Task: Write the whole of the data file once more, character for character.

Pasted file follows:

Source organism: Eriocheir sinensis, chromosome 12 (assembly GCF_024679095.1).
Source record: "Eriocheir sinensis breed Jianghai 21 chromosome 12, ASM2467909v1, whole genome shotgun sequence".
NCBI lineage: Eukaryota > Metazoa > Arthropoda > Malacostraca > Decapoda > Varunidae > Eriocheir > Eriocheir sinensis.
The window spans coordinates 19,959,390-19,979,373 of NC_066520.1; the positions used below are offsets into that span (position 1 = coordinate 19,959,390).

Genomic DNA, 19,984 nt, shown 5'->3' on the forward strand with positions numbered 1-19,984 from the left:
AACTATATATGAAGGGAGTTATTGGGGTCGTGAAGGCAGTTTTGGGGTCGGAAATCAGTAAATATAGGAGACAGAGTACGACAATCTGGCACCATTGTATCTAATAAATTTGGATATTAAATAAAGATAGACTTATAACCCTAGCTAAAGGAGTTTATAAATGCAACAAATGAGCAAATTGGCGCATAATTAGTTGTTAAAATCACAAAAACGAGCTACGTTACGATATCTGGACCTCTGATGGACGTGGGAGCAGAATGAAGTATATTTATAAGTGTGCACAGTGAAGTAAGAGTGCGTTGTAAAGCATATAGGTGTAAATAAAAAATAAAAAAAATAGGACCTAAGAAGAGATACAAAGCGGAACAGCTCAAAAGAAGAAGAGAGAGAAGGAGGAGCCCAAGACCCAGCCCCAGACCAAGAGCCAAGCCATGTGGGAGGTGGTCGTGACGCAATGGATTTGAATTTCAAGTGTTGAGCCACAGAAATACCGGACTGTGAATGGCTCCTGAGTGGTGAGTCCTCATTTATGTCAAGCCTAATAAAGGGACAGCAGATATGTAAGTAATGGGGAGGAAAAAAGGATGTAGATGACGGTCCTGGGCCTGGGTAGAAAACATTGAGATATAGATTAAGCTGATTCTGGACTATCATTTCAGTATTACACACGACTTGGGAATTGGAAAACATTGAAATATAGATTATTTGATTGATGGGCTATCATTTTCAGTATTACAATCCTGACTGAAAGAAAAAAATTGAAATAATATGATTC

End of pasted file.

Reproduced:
Source organism: Eriocheir sinensis, chromosome 12 (assembly GCF_024679095.1).
Source record: "Eriocheir sinensis breed Jianghai 21 chromosome 12, ASM2467909v1, whole genome shotgun sequence".
NCBI lineage: Eukaryota > Metazoa > Arthropoda > Malacostraca > Decapoda > Varunidae > Eriocheir > Eriocheir sinensis.
The window spans coordinates 19,959,390-19,979,373 of NC_066520.1; the positions used below are offsets into that span (position 1 = coordinate 19,959,390).

Genomic DNA, 19,984 nt, shown 5'->3' on the forward strand with positions numbered 1-19,984 from the left:
AACTATATATGAAGGGAGTTATTGGGGTCGTGAAGGCAGTTTTGGGGTCGGAAATCAGTAAATATAGGAGACAGAGTACGACAATCTGGCACCATTGTATCTAATAAATTTGGATATTAAATAAAGATAGACTTATAACCCTAGCTAAAGGAGTTTATAAATGCAACAAATGAGCAAATTGGCGCATAATTAGTTGTTAAAATCACAAAAACGAGCTACGTTACGATATCTGGACCTCTGATGGACGTGGGAGCAGAATGAAGTATATTTATAAGTGTGCACAGTGAAGTAAGAGTGCGTTGTAAAGCATATAGGTGTAAATAAAAAATAAAAAAAATAGGACCTAAGAAGAGATACAAAGCGGAACAGCTCAAAAGAAGAAGAGAGAGAAGGAGGAGCCCAAGACCCAGCCCCAGACCAAGAGCCAAGCCATGTGGGAGGTGGTCGTGACGCAATGGATTTGAATTTCAAGTGTTGAGCCACAGAAATACCGGACTGTGAATGGCTCCTGAGTGGTGAGTCCTCATTTATGTCAAGCCTAATAAAGGGACAGCAGATATGTAAGTAATGGGGAGGAAAAAAGGATGTAGATGACGGTCCTGGGCCTGGGTAGAAAACATTGAGATATAGATTAAGCTGATTCTGGACTATCATTTCAGTATTACACACGACTTGGGAATTGGAAAACATTGAAATATAGATTATTTGATTGATGGGCTATCATTTTCAGTATTACAATCCTGACTGAAAGAAAAAAATTGAAATAATATGATTC